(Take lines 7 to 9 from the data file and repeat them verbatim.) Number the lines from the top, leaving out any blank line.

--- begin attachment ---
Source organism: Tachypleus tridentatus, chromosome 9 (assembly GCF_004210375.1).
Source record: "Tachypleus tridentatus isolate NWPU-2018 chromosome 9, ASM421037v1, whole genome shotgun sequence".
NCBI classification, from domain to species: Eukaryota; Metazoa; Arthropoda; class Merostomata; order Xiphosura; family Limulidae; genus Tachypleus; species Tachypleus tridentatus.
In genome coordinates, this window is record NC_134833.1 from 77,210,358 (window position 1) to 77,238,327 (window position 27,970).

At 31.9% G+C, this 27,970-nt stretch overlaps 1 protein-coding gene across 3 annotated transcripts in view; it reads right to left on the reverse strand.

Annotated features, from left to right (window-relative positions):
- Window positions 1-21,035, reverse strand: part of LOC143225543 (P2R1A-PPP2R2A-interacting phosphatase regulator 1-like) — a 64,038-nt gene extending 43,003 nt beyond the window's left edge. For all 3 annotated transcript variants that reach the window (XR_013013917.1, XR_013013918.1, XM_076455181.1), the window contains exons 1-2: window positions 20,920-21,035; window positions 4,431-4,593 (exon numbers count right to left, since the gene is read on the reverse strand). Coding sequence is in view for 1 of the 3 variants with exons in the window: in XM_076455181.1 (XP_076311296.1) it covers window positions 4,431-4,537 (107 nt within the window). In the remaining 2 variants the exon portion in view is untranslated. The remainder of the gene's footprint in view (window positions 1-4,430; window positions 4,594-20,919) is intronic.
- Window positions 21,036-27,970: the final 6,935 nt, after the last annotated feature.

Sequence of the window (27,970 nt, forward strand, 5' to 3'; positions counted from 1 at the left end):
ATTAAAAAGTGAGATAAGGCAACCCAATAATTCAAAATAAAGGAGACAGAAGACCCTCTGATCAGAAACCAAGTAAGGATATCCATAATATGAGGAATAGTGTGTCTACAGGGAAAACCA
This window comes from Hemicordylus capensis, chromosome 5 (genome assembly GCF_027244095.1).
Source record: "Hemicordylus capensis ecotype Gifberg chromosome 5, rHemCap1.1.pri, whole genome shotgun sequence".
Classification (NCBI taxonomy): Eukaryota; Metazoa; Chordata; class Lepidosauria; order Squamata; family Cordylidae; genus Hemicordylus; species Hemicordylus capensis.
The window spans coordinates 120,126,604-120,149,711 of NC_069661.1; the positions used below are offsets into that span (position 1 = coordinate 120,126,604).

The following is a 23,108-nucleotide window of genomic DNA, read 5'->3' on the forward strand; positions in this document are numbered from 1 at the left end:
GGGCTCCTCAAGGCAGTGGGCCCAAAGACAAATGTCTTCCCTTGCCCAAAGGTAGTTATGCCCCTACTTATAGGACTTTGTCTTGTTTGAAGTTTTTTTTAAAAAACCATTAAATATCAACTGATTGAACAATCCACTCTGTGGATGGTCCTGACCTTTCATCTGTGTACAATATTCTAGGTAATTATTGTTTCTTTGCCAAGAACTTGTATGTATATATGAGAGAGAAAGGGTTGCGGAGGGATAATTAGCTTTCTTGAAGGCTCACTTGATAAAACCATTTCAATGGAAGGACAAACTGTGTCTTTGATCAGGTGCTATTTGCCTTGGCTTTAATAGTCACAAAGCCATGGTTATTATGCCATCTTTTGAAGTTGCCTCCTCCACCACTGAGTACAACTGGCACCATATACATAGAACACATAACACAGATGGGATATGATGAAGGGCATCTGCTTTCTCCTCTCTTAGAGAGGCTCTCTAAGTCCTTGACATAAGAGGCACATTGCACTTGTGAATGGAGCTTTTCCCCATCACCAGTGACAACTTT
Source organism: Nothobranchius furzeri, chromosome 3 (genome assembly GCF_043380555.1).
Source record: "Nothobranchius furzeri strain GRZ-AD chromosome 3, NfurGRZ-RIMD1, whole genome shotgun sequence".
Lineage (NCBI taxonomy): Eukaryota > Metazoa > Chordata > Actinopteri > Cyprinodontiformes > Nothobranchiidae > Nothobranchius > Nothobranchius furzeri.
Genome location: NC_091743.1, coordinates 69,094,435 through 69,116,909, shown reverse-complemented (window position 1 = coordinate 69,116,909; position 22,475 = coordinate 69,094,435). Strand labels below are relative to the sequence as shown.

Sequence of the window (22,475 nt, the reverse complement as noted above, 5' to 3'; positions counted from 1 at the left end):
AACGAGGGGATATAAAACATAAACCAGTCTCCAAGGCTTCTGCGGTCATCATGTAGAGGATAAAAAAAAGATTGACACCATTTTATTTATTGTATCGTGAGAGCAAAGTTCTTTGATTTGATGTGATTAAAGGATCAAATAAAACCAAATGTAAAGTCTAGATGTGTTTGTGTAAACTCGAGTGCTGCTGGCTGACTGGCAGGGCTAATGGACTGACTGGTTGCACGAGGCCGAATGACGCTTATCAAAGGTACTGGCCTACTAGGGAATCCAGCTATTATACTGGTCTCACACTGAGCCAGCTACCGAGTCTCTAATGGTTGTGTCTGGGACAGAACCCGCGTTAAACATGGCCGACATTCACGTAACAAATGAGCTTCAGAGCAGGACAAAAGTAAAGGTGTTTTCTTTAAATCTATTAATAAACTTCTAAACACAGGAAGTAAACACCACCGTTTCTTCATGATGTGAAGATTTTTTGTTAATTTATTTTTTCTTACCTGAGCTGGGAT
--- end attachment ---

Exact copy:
- Window positions 1-21,035, reverse strand: part of LOC143225543 (P2R1A-PPP2R2A-interacting phosphatase regulator 1-like) — a 64,038-nt gene extending 43,003 nt beyond the window's left edge. For all 3 annotated transcript variants that reach the window (XR_013013917.1, XR_013013918.1, XM_076455181.1), the window contains exons 1-2: window positions 20,920-21,035; window positions 4,431-4,593 (exon numbers count right to left, since the gene is read on the reverse strand). Coding sequence is in view for 1 of the 3 variants with exons in the window: in XM_076455181.1 (XP_076311296.1) it covers window positions 4,431-4,537 (107 nt within the window). In the remaining 2 variants the exon portion in view is untranslated. The remainder of the gene's footprint in view (window positions 1-4,430; window positions 4,594-20,919) is intronic.
- Window positions 21,036-27,970: the final 6,935 nt, after the last annotated feature.

Sequence of the window (27,970 nt, forward strand, 5' to 3'; positions counted from 1 at the left end):